Background: In recent years, Bangladesh government has accomplished the ambitious project of establishing hospitals 18,000 Community Health Clinics in sub-districts across the country. Operating under the affiliation of the government hospitals, these community health clinics aim to provide free healthcare services and to increase health-awareness among the extreme poor communities in the rural areas. However, a great proportion of the people are still not well aware of the services offered by the community health clinics. Thus, it is imperative to identify the factors of awareness regarding the community clinics. Research-based evidence is necessary to improve the efficacy and service coverage of community clinics among key population.
Methods: Cross-sectional data of size 11,673 women aged 15 to 49 years living in rural settings across seven divisions were extracted from the latest Bangladesh Demographic and Health Survey 2014. The main outcome measures of our study were awareness and utilization of Community Clinic Services (CCs). Descriptive statistics were used to present the baseline socio-demographic and economic characteristics; Chi-square test and logistic regression were performed to identify the factors associated with awareness of community clinics.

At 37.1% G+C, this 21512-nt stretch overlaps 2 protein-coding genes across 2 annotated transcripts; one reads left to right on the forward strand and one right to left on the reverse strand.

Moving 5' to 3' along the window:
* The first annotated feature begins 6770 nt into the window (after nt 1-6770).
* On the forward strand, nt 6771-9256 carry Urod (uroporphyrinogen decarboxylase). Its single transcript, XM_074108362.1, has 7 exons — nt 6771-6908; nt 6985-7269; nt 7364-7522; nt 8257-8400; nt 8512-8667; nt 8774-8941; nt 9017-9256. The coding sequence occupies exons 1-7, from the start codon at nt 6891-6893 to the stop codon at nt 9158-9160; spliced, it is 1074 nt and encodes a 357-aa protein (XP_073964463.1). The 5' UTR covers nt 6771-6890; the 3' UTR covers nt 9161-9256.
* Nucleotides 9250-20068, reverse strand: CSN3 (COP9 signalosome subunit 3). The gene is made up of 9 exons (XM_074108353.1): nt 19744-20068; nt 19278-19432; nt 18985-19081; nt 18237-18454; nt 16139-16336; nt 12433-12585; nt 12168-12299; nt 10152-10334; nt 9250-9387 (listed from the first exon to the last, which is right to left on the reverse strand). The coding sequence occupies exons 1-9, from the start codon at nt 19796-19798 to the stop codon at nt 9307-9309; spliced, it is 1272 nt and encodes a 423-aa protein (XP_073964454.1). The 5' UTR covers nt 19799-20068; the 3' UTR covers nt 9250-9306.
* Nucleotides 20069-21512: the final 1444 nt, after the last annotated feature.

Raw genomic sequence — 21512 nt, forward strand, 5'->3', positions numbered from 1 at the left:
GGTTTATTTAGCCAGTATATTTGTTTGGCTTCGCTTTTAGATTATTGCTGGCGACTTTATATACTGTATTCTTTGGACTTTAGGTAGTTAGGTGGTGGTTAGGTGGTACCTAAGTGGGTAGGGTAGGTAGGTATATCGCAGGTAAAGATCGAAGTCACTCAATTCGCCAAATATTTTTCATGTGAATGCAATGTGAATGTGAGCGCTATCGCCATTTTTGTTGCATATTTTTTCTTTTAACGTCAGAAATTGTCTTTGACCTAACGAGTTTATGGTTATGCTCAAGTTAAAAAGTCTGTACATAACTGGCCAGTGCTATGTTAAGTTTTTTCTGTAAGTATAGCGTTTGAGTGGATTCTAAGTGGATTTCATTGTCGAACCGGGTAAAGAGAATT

Results: About one-third (36.7%) of the women were aware of community clinics. Geographical location, level of education, household wealth status and frequency of reading newspaper were found to be significantly associated with awareness about community clinic services. Services reported to be obtained in the community clinics include family planning, immunization, tetanus, antenatal care, vitamin A, and health care for children and child growth monitoring. In the multivariate logistic regression, the odds of awareness among participants with primary education [p<0.001, AOR = 1.255, 95%CI = 1.107-1.357], secondary qualification [p<0.001, AOR = 1.370, 95%CI = 1.242-1.510] and tertiary [p<0.001, AOR = 1.526, 95%CI = 1.286-1.809] had approximately 23%, 37% and 53% respectively higher odds of awareness when compared to those with no formal education. Compared to the women living in richest households, odds of awareness were approximately 12.5%, 12.8%, 4.5% and 22.4% respectively higher among women reported in poorer, middle, richer and richest household wealth status when compared to poorest wealth status.
Conclusion: Our findings suggested that policies enhancing improved education could benefit health awareness. Poverty elimination and income generation programs among women are also likely to improve awareness about community health clinics in the target population. Special policy attention is required to address the regional variation of awareness about Community clinics.